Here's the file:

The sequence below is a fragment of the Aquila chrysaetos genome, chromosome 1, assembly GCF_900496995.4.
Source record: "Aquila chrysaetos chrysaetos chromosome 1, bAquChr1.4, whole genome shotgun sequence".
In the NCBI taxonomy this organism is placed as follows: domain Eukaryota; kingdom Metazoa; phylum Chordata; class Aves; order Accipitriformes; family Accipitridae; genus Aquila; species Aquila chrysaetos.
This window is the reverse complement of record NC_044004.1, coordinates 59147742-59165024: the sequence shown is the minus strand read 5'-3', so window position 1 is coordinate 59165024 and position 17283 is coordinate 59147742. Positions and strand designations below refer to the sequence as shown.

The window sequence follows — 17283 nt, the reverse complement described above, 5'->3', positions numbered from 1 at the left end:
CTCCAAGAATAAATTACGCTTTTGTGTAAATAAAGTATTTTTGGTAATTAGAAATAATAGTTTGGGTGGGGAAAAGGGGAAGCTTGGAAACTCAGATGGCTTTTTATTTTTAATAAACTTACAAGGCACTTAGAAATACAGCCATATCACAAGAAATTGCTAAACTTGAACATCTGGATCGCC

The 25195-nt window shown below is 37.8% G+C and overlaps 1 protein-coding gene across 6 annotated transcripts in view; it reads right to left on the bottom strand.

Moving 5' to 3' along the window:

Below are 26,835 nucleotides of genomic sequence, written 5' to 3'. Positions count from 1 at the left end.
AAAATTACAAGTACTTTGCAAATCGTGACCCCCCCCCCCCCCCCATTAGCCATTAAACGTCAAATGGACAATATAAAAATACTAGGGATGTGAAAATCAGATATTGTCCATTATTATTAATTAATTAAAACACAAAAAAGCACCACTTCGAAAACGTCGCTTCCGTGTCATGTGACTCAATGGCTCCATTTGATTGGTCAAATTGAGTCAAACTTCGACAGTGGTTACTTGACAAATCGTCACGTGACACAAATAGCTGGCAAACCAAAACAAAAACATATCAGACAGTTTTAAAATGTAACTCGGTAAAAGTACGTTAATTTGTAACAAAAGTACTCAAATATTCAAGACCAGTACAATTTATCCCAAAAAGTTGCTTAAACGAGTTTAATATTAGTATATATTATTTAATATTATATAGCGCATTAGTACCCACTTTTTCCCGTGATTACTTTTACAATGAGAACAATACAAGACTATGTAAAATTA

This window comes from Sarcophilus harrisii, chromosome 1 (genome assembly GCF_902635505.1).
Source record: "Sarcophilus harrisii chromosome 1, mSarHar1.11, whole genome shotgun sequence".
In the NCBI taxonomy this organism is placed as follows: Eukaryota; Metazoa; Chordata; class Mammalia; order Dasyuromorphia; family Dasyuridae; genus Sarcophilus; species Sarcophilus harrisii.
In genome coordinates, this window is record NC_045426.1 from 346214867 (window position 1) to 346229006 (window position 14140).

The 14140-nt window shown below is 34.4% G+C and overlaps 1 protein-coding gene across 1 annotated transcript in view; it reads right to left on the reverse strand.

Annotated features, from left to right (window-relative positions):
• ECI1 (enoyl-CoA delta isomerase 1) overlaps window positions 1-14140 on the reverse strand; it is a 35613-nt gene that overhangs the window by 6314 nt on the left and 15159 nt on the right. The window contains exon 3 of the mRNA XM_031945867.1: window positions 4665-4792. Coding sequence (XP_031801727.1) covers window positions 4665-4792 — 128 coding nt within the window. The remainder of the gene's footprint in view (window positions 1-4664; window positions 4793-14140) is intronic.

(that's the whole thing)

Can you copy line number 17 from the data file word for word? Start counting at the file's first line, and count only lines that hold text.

• ECI1 (enoyl-CoA delta isomerase 1) overlaps window positions 1-14140 on the reverse strand; it is a 35613-nt gene that overhangs the window by 6314 nt on the left and 15159 nt on the right. The window contains exon 3 of the mRNA XM_031945867.1: window positions 4665-4792. Coding sequence (XP_031801727.1) covers window positions 4665-4792 — 128 coding nt within the window. The remainder of the gene's footprint in view (window positions 1-4664; window positions 4793-14140) is intronic.